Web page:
For Great Britain, Emma Raducanu (opens in new tab) and Harriet Dart will be taking part in the women's singles, while competing in the men's singles are Cameron Norrie (opens in new tab), Dan Evans, Andy Murray (opens in new tab), Jack Draper and Kyle Edmund.

Nick Kyrgios and Thanasi Kokkinakis will be defending their 2022 men's doubles title.

Australia's Ashleigh Barty will not be defending her women's singles title, following her shock retirement from the sport after a breakthrough victory last year, and announcing that she is expecting her first child earlier in January. 

A post shared by Ash Barty (@ashbarty) (opens in new tab)

A photo posted by on

Similarly, former world number one Naomi Osaka (opens in new tab) recently announced that she is pregnant, and indicated that she will miss the entire 2023 tennis season.

Seven-time Grand Slam winner Venus Williams was originally awarded a wildcard, but has since withdrawn from the competition due to injury.

Men's world number one Carlos Alcaraz will also not be at the tournament, having been ruled out due to injury. He said: "I'd worked so hard to get to my best level for Australia but unfortunately I won't be able to play. It's tough, but I have to be optimistic, recover and look forward. We'll see you at the Australian Open in 2024."

Australian Open 2023 top men's players

  1. Rafael Nadal (Spain)
  2. Casper Ruud (Norway)
  3. Stefanos Tsitsipas (Greece)
  4. Novak Djokovic (Serbia)
  5. Andrey Rublev (Russia)
  6. Felix Auger-Aliassime (Canada)
  7. Daniil Medvedev (Russia)
  8. Taylor Fritz (United States)
  9. Holger Rune (Denmark)
  10. Hubert Hurkacz (Poland)

Australian Open 2023 top Women's players

  1. Iga Swiatek (Poland)
  2. Ons Jabeur (Tunisia)
  3. Jessica Pegula (United States)
  4. Caroline Garcia (France)
  5. Aryna Sabalenka (Belarus)
  6. Maria Sakkari (Greece)
  7. Coco Gauff (United States)
  8. Daria Kasatkina (Russia)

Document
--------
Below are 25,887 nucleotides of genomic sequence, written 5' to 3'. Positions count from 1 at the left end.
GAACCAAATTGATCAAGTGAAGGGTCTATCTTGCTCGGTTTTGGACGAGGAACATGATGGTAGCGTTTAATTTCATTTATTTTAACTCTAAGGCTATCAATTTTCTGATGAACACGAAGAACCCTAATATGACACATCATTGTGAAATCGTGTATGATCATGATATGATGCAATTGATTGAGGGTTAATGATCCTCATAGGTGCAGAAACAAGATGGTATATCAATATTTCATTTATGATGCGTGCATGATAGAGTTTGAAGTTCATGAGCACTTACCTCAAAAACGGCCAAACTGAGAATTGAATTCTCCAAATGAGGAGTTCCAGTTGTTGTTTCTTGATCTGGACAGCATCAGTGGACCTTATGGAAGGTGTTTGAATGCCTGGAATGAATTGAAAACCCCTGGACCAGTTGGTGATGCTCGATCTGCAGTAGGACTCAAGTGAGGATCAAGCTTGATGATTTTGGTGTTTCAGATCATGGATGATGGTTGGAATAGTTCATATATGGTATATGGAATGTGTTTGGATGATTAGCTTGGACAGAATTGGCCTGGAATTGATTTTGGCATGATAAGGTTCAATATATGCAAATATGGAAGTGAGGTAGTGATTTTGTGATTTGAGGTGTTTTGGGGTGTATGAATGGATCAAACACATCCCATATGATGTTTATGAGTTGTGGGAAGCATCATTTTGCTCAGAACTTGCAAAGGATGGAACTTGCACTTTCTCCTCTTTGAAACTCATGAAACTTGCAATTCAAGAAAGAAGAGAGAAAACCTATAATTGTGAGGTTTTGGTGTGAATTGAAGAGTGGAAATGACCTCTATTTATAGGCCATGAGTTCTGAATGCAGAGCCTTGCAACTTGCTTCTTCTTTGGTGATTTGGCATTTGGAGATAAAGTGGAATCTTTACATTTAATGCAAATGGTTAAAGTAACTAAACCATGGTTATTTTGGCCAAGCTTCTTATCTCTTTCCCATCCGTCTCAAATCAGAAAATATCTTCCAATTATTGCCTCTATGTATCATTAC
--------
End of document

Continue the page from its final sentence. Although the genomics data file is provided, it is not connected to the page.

9. Veronika Kudermetova (Russia)
  10. Madison Keys (United States)
See more

Australian Open 2023: Day by day schedule

  • 16-17 January - men's and women's first round (from midnight, night session from 8am)
  • 18-19 January - men's and women's second round (from midnight, night session from 8am)
  • 20-21 January - men's and women's third round (from midnight, night session from 8am)
  • 22-23 January - men's and women's fourth round (from midnight, night session from 8am)
  • 24-25 January - men's and women's quarter-finals (from midnight, night session from 8/8.30am)
  • 26 January - women's semi-finals (from 5am)
  • 27 January - men's semi-finals (first one at 5am, second one from 8.30am)
  • 28 January - women's final (8.30am)
  • 29 January - men's final (5am)

Video of the Week

Ellie Hutchings
Junior Features Writer

Ellie joined Goodto as a Junior Features Writer in 2022 after finishing her Master’s in Magazine Journalism at Nottingham Trent University. Previously, she completed successful work experience placements with BBC Good Food, The Big Issue and the Nottingham Post, and freelanced as an arts and entertainment writer alongside her studies. In 2021, Ellie graduated from Cardiff University with a first-class degree in Journalism.